10 Of The Worst Engineering Disasters In The World
Mankind, despite having some of the most brilliant minds in the entire world who have achieved some of the greatest feats ever, is definitely infallible. We make mistakes on a daily basis, and some of those mistakes ultimately cost innocent people their lives, sadly. Sometimes things happen that are far beyond our control, and it is devastating, but those minds pick themselves back up and try once more. Here are ten of the worst engineering disasters in the world.
Tacoma Washington Bridge
The Tacoma Washington Bridge was a pair of mile-long suspension bridges that spanned a staggering 2,800 feet from one side to the other. The first bridge, named Galloping Gertie, opened in 1940, but became famous after it collapsed due to high-speed winds in the area. Only one fatality was listed, and that was a Cocker Spaniel.
Cleveland East Ohio Gas Explosion
The Cleveland East Ohio Gas Explosion, which was a horrible disaster, occurred on October 20th, 1944. The gas leak resulted in a massive explosion and ensuing fire, which killed around 130 people and destroyed nearly an entire square mile of the city of Cleveland, Ohio.
Hyatt Regency Hotel Walkway
The Hyatt Regency Hotel Walkway collapsed with hundreds of people on or below the walkway. In total, about 114 people were killed, while 200 more were injured while attending a tea dance in the hotel. 2,000 people had gathered in the hotel, though.
Chernobyl Nuclear Power Plant
The Chernobyl Nuclear Power Plant is probably the most famous engineering disaster in the known world. On April 26, 1986, reactor number four exploded, killing hundreds and ruining the surrounding area. 336,000 people were relocated, and the area is covered in radioactive material today.
St. Francis Dam
On March 12, 1928, the St. Francis Dam failed a couple hours after an engineer inspected it. Nearly 12.5 billion gallons of water flooded into the Santa Clarita Valley, bringing a 10-story wall of water down upon the people there. 420 died in the ensuing chaos, including 42 children.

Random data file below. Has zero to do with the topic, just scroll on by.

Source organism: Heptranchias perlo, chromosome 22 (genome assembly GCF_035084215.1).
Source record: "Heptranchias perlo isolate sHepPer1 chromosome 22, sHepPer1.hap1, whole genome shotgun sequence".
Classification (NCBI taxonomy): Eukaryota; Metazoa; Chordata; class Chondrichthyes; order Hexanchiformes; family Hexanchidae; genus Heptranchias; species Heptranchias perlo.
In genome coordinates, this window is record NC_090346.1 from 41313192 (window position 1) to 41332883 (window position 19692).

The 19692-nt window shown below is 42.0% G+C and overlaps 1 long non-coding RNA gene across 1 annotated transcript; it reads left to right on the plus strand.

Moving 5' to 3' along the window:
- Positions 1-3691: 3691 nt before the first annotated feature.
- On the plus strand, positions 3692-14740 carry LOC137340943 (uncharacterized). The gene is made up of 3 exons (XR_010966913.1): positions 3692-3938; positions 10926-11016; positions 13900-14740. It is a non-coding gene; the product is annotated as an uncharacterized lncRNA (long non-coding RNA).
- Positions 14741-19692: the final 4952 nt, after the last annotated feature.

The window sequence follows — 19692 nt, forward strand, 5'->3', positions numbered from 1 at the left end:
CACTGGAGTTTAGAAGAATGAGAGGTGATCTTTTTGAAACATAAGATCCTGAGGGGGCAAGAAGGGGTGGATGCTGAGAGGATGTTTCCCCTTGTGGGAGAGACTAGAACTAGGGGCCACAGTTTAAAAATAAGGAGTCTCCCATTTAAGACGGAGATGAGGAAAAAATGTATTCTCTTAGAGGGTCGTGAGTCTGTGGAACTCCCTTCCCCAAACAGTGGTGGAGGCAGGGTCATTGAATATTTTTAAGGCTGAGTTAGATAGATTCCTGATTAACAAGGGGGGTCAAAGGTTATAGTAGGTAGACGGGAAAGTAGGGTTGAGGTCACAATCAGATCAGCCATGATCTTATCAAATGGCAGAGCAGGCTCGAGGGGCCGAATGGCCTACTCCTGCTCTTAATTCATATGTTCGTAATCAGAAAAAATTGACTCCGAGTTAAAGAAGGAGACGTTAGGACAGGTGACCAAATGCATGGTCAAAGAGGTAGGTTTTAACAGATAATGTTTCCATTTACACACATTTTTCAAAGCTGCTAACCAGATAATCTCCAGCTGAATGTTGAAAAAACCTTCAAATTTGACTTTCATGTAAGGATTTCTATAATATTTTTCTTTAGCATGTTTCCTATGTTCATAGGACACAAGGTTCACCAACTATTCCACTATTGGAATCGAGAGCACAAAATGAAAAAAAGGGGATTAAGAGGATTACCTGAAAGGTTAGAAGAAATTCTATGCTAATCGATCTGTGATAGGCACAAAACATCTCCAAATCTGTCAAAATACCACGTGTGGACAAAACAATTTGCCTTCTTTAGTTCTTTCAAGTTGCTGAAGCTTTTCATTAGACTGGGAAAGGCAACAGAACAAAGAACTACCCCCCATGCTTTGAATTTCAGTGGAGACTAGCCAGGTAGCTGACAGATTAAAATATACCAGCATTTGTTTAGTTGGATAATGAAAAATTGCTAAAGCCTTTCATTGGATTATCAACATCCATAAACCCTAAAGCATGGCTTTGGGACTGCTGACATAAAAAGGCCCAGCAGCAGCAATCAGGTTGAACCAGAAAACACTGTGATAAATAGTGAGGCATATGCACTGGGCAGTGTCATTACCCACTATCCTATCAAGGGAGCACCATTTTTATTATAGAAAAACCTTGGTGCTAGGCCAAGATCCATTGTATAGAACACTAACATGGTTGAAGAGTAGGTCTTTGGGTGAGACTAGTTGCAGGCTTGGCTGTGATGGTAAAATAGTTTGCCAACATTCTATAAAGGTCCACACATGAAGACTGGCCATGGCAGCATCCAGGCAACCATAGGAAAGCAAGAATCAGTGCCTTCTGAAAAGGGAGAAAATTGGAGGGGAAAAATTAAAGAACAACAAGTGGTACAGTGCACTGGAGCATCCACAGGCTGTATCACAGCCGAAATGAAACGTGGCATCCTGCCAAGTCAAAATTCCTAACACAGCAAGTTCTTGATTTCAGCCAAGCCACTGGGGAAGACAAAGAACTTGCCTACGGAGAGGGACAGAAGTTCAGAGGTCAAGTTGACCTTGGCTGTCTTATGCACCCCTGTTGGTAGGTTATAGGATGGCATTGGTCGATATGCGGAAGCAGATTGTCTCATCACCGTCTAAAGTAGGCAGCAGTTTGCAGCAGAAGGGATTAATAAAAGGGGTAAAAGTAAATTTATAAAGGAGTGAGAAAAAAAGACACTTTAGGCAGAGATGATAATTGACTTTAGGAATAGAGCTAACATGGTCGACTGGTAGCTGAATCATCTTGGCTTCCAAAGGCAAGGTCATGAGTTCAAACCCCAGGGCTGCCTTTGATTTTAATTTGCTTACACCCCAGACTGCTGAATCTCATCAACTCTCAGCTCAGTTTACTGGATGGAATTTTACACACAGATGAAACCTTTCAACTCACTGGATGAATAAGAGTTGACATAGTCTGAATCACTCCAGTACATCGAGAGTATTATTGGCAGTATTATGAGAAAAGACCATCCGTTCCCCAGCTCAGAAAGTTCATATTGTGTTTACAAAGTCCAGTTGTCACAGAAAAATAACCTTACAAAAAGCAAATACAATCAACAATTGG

The Vasa was built to withstand nearly anything brought against it, but it sunk in just 32 meters of water when it was nearly 120 meters from the nearest shore. A strong wind wrecked the first sail. The death toll was around 35 to 50 sailors in total.
Boston Molasses Disaster
The Boston Molasses Disaster sounds like a joke, but it really wasn’t. A massive tank of molasses measuring 50 feet tall contained around 2.3 million gallons when it collapsed. A 8 to 15 foot wave of the thick substance covered the street, killing 21 and injuring another 150.
Skylab weighed an impressive 75 metric tons when it launched in 1973 into space. The satellite went into a 235 nautical mile orbit around the planet, but sustained severe damages when it was launched. The space station could not recover, and the estimated cost was around $3.6 billion.
R101 Airship Disaster
The R101 departed for Karachi with 54 passengers and crew members aboard the airship. Due to a serious of strong, gusting winds, however, the outer covering was torn apart, exposing the gas bag within. A fire engulfed the airship, killing 46 of the 54 aboard.
Back in 1979, a series of malfunctions aboard DC-10s managed to shock the entire world. Following the crash of American Airlines flight 191, which took the lives of all 271 people on board the plane, the series of planes were grounded for good.